An Assessment on Impact of COVID-19 Infection in a Gender Specific Manner

Stem Cell Rev Rep. 2020 Oct 7:1-19. doi: 10.1007/s12015-020-10048-z. Online ahead of print.

ABSTRACT

Coronavirus disease 2019 (COVID-19) is caused by novel coronavirus Severe acute respiratory syndrome coronavirus 2 (SARS-CoV-2). It was first time reported in December 2019 in Wuhan, China and thereafter quickly spread across the globe. Till September 19, 2020, COVID-19 has spread to 216 countries and territories. Severe infection of SARS-CoV-2 cause extreme increase in inflammatory chemokines and cytokines that may lead to multi-organ damage and respiratory failure. Currently, no specific treatment and authorized vaccines are available for its treatment. Renin angiotensin system holds a promising role in human physiological system specifically in regulation of blood pressure and electrolyte and fluid balance. SARS-CoV-2 interacts with Renin angiotensin system by utilizing angiotensin-converting enzyme 2 (ACE2) as a receptor for its cellular entry. This interaction hampers the protective action of ACE2 in the cells and causes injuries to organs due to persistent angiotensin II (Ang-II) level. Patients with certain comorbidities like hypertension, diabetes, and cardiovascular disease are under the high risk of COVID-19 infection and mortality. Moreover, evidence obtained from several reports also suggests higher susceptibility of male patients for COVID-19 mortality and other acute viral infections compared to females. Analysis of severe acute respiratory syndrome coronavirus (SARS) and Middle East respiratory syndrome coronavirus (MERS) epidemiological data also indicate a gender-based preference in disease consequences. The current review addresses the possible mechanisms responsible for higher COVID-19 mortality among male patients. The major underlying aspects that was looked into includes smoking, genetic factors, and the impact of reproductive hormones on immune systems and inflammatory responses. Detailed investigations of this gender disparity could provide insight into the development of patient tailored therapeutic approach which would be helpful in improving the poor outcomes of COVID-19. Graphical abstract.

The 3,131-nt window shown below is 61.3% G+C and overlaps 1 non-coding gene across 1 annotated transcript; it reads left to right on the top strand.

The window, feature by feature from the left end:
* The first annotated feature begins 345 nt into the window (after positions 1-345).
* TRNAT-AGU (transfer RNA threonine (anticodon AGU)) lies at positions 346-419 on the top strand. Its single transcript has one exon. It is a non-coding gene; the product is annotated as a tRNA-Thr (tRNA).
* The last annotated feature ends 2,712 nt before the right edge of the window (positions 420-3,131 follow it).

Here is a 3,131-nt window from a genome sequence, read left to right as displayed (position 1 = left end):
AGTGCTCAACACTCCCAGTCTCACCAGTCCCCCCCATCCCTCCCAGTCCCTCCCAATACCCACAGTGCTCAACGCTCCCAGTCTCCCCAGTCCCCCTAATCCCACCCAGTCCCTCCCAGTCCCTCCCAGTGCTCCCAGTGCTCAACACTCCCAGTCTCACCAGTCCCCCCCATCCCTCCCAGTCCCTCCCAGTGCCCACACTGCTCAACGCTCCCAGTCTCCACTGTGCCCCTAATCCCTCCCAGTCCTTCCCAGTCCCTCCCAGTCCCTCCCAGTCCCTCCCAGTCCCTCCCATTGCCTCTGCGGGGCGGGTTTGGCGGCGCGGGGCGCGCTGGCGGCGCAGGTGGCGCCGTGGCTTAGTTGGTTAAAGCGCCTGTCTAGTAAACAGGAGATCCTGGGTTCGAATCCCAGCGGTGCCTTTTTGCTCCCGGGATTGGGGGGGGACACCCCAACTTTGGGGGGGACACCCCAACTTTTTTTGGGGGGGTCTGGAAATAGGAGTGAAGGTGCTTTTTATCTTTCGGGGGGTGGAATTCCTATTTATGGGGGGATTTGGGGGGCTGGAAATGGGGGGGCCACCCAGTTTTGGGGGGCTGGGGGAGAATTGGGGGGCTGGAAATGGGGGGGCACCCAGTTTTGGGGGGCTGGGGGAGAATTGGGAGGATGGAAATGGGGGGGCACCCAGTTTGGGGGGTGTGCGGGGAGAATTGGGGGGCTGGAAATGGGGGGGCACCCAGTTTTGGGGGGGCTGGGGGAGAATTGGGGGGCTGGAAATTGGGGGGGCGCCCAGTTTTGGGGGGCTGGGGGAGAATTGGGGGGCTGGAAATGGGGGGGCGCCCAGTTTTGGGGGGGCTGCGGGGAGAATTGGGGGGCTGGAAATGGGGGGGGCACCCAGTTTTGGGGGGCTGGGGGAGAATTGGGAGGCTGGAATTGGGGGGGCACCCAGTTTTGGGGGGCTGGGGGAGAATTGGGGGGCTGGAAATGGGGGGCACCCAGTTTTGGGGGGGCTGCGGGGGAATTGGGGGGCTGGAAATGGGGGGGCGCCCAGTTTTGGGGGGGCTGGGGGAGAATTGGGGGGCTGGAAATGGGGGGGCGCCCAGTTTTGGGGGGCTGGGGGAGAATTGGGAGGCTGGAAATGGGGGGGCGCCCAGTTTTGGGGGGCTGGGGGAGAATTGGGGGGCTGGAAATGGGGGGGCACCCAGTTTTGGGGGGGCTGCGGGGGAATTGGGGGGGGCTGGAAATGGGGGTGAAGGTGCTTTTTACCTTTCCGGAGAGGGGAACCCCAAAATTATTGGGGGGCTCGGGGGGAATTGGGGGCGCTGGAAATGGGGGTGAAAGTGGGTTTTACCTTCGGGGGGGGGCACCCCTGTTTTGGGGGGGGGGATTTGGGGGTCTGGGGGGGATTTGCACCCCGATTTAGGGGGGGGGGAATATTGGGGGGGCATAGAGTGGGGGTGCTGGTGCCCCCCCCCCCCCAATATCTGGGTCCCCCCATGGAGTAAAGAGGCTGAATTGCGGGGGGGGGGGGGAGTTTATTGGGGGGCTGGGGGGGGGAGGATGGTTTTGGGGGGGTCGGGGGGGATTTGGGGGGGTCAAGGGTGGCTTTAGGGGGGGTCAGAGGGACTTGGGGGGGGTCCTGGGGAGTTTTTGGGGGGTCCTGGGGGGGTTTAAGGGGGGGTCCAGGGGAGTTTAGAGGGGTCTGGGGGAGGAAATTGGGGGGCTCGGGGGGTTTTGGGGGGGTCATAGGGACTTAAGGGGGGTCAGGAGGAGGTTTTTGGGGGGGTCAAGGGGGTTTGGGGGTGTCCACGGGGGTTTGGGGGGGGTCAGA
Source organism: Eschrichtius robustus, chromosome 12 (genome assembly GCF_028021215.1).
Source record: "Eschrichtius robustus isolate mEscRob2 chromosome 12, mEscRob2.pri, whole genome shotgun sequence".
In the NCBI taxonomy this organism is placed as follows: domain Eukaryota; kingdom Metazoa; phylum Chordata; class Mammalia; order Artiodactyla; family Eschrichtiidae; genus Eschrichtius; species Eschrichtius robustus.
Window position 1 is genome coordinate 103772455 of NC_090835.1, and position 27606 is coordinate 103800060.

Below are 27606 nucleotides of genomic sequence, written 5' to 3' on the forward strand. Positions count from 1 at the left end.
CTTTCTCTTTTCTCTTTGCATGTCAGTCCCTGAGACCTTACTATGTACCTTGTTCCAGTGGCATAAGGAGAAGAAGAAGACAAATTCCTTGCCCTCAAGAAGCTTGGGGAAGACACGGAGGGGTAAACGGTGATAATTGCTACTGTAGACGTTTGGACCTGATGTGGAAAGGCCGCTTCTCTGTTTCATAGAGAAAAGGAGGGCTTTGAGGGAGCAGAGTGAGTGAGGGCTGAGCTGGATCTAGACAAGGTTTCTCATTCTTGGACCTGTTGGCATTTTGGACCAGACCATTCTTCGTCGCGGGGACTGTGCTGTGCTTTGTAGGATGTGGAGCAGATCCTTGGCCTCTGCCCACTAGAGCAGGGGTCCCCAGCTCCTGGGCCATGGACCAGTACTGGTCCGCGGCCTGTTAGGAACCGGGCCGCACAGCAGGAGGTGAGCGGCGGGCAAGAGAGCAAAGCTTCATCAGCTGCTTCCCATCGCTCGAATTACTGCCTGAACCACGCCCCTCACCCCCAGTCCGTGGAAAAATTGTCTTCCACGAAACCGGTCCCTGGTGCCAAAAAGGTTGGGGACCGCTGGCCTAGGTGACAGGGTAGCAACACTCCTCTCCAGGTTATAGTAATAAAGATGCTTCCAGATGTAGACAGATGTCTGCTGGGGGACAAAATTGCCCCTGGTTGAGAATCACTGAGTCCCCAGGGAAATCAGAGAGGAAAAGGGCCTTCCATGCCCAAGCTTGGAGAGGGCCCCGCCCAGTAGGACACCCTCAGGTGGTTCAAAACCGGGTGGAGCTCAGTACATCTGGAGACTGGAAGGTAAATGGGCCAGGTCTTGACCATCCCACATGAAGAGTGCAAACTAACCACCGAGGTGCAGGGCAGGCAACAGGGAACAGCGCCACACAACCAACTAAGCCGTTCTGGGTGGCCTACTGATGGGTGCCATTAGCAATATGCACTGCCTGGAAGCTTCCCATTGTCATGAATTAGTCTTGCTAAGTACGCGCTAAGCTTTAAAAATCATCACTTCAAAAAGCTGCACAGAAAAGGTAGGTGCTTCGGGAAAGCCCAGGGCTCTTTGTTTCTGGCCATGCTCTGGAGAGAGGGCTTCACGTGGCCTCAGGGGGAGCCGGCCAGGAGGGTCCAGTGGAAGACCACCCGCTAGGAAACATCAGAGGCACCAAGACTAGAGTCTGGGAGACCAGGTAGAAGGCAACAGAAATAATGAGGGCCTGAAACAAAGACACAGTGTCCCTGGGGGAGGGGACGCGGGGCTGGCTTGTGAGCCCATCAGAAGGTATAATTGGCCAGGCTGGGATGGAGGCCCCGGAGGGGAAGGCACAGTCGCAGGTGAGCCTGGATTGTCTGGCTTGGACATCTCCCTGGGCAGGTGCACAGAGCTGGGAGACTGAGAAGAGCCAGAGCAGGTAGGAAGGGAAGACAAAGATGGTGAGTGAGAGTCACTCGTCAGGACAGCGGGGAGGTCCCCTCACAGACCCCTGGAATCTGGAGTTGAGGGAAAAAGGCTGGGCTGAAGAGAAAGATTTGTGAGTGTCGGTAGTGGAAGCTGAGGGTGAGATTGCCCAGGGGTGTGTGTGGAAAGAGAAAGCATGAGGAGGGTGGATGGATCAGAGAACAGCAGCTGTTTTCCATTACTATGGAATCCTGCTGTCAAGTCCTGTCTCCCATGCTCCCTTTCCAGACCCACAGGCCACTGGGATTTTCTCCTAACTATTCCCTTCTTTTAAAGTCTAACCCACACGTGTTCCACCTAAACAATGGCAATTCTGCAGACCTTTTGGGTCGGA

PMID:33029768 | PMC:PMC7541100 | DOI:10.1007/s12015-020-10048-z